On September 30, 2008, Plaintiff again requested treatment for his back tooth. Defendant Prozoroski examined Plaintiff on October 6, 2008. Defendant Prozoroski determined that Plaintiff had an abscess in his back tooth and wrote a prescription for antibiotics and pain medicine. Defendant Prozoroski informed Plaintiff that he would follow-up with Plaintiff in approximately one week, once the swelling in Plaintiff's gums had subsided. From October through January 2009, Plaintiff requested further medical attention and experienced "terrible pain and difficulties with the same tooth that Defendant Prozoroski examined but had not * * * treated." Compl. at ¶ 22. On January 26, 2009, Defendant Prozoroski filled Plaintiff's tooth. On January 31, 2009, Plaintiff filed a grievance, alleging unnecessary delay in treating his back tooth, and on March 5, Plaintiff filed this lawsuit.

II. Legal Standard on a Rule 12(b)(6) Motion

A motion to dismiss pursuant to Federal Rule of Civil Procedure 12(b)(6) tests the sufficiency of the complaint, not the merits of the case. See Gibson v. City of Chicago, 910 F.2d 1510, 1520 (7th Cir. 1990). To survive a Rule 12(b)(6) motion to dismiss, the complaint first must comply with Rule 8(a) by providing "a short and plain statement of the claim showing that the pleader is entitled to relief" (Fed. R. Civ. P. 8(a)(2)), such that the defendant is given "fair notice of what the * * * claim is and the grounds upon which it rests." Bell Atlantic Corp. v. Twombly, 550 U.S. 544, 555 (2007) (quoting Conley v. Gibson, 355 U.S. 41, 47 (1957)). Second, the factual allegations in the complaint must be sufficient to raise the possibility of relief above the "speculative level," assuming that all of the allegations in the complaint are true. E.E.O.C. v. Concentra Health Servs., Inc., 496 F.3d 773, 776 (7th Cir. 2007) (quoting Twombly, 550 U.S. at 555). "Detailed factual allegations" are not required, but the plaintiff must allege facts that, when "accepted as true, * * * 'state a claim to relief that is plausible on its face.'" Ashcroft v. Iqbal, --- U.S. ----, ----, 129 S.Ct. 1937, 1949 (2009) (quoting Twombly, 550 U.S. at 555). "A claim has facial plausibility when the plaintiff pleads factual content that allows the court to draw the reasonable inference that the defendant is liable for the misconduct alleged." Iqbal, 129 S.Ct. at 1949. "[O]nce a claim has been stated adequately, it may be supported by showing any set of facts consistent with the allegations in the complaint." Twombly, 550 U.S. at 563. The Court accepts as true all of the well-pleaded facts alleged by the plaintiff and all reasonable inferences that can be drawn therefrom. See Barnes v. Briley, 420 F.3d 673, 677 (7th Cir. 2005).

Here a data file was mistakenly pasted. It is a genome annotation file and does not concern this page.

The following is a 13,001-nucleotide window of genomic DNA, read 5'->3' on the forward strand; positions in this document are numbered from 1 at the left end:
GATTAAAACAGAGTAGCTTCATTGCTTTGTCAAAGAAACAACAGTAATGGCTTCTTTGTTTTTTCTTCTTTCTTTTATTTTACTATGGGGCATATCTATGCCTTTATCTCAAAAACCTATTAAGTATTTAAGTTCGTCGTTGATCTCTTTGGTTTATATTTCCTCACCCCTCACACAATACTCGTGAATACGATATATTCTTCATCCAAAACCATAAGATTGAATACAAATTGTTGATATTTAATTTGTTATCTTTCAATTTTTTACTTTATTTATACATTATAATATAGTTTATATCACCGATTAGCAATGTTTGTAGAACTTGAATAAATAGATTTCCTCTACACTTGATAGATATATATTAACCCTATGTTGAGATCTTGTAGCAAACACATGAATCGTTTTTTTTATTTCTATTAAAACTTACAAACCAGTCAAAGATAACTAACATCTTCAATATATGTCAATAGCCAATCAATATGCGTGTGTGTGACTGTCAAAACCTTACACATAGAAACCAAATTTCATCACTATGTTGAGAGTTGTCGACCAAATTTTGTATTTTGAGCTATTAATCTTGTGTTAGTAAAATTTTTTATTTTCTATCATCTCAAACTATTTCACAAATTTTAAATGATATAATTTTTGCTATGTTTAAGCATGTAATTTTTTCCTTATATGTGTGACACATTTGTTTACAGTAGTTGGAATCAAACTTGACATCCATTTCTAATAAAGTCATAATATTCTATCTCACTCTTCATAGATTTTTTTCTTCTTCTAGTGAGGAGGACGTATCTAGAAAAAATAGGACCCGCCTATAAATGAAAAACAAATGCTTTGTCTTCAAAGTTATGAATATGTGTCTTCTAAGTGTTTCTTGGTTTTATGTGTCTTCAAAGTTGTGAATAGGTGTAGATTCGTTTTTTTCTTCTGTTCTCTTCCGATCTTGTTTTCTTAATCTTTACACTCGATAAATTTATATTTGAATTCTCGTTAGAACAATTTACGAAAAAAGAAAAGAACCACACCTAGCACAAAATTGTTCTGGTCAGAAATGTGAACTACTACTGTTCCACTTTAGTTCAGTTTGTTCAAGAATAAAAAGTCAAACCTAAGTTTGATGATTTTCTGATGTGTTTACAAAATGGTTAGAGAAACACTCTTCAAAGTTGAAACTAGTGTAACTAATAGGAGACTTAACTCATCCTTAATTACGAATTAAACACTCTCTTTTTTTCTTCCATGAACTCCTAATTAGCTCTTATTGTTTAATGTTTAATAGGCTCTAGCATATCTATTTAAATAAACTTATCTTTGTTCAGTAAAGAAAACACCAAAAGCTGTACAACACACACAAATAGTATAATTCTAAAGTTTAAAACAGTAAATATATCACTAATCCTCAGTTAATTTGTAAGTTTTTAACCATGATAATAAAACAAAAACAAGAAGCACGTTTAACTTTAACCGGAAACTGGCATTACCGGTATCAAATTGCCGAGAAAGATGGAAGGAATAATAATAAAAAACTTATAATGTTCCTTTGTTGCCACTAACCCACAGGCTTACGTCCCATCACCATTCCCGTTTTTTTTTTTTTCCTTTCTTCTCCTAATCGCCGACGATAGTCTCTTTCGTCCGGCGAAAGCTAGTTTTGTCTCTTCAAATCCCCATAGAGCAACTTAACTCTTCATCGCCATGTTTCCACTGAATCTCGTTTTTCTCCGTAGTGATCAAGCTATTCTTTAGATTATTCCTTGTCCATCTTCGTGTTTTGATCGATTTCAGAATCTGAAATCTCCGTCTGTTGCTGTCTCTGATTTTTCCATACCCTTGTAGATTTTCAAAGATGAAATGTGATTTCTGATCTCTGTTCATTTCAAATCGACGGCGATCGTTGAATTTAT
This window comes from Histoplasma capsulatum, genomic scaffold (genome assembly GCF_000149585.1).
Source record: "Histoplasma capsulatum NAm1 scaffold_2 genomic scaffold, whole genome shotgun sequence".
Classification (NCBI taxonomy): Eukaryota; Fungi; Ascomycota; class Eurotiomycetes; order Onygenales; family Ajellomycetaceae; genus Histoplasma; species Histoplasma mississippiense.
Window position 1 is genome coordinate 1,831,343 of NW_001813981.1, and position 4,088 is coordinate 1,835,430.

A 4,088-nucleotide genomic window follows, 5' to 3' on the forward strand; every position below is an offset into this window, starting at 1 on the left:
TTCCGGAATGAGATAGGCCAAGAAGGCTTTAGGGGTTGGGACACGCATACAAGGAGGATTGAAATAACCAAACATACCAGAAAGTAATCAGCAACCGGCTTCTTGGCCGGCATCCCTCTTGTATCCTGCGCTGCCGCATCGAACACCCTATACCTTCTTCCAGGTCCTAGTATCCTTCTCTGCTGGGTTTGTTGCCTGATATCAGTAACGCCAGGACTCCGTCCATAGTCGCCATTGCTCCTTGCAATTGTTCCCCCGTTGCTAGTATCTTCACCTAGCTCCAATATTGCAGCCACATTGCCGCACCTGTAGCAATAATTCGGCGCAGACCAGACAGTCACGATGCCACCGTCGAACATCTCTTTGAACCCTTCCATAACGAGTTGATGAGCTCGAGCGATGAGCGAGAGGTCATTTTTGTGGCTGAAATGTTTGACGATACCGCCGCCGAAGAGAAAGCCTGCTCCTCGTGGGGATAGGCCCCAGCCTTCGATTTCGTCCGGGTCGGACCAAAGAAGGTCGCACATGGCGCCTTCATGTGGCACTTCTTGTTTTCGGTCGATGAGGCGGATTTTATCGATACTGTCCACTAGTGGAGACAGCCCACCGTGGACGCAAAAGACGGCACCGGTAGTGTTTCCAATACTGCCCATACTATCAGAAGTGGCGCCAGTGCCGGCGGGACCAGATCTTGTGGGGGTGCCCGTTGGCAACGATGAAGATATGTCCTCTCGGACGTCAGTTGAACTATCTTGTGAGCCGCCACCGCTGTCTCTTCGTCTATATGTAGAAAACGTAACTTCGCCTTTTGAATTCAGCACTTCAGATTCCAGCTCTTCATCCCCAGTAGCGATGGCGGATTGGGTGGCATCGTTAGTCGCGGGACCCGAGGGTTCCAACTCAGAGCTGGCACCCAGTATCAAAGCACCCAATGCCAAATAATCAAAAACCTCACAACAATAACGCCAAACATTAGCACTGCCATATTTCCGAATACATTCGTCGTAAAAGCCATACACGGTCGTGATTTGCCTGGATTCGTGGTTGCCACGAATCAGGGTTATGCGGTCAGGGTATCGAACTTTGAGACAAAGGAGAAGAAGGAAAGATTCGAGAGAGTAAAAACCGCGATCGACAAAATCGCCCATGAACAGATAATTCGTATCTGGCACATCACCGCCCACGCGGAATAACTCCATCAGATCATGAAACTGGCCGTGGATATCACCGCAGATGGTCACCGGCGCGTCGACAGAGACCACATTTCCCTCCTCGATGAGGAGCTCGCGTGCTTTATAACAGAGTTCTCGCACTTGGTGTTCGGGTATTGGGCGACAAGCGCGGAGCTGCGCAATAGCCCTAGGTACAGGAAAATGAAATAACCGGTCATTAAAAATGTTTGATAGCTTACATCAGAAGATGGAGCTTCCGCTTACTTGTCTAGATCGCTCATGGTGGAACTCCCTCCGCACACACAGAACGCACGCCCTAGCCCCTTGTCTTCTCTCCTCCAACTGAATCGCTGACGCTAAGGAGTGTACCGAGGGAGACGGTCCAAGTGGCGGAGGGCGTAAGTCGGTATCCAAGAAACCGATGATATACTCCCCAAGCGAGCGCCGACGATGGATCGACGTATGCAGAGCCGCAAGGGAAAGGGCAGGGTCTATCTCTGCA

III. Analysis

Section 1983 creates a cause of action against "[e]very person, who, under color of any statute, ordinance, regulation, custom, or usage, of any State or Territory or the District of Columbia, subjects, or causes to be subjected, any citizen of the United States or other person within the jurisdiction thereof to the deprivation of any rights, privileges, or immunities secured by the Constitution and laws." 42 U.S.C. § 1983. The § 1983 claims of a pretrial detainee are analyzed under the Fourteenth Amendment's Due Process Clause rather than under the Eighth Amendment. Butera v. Cottey, 285 F.3d 6901, 605 (7th Cir. 2002). Nonetheless, the claim is still "analyzed under the Eighth Amendment test." Henderson v. Sheahan, 196 F.3d 839, 844 n. 2 (7th Cir. 1999).

There are two ways in which a government actor may be sued: in his official capacity (Monell) or his individual (sometimes called "personal") capacity. Generally, an official capacity suit is brought against a high-ranking official as a means of challenging an unconstitutional policy, practice, or custom. See Hill v. Shelander, 924 F.2d 1370, 1372 (7th Cir. 1991). Suing a government employee in his official capacity is akin to suing the entity that employs him and the standard for liability is the same. See, e.g., Kentucky v. Graham, 473 U.S. 159 (1985). By contrast, an ...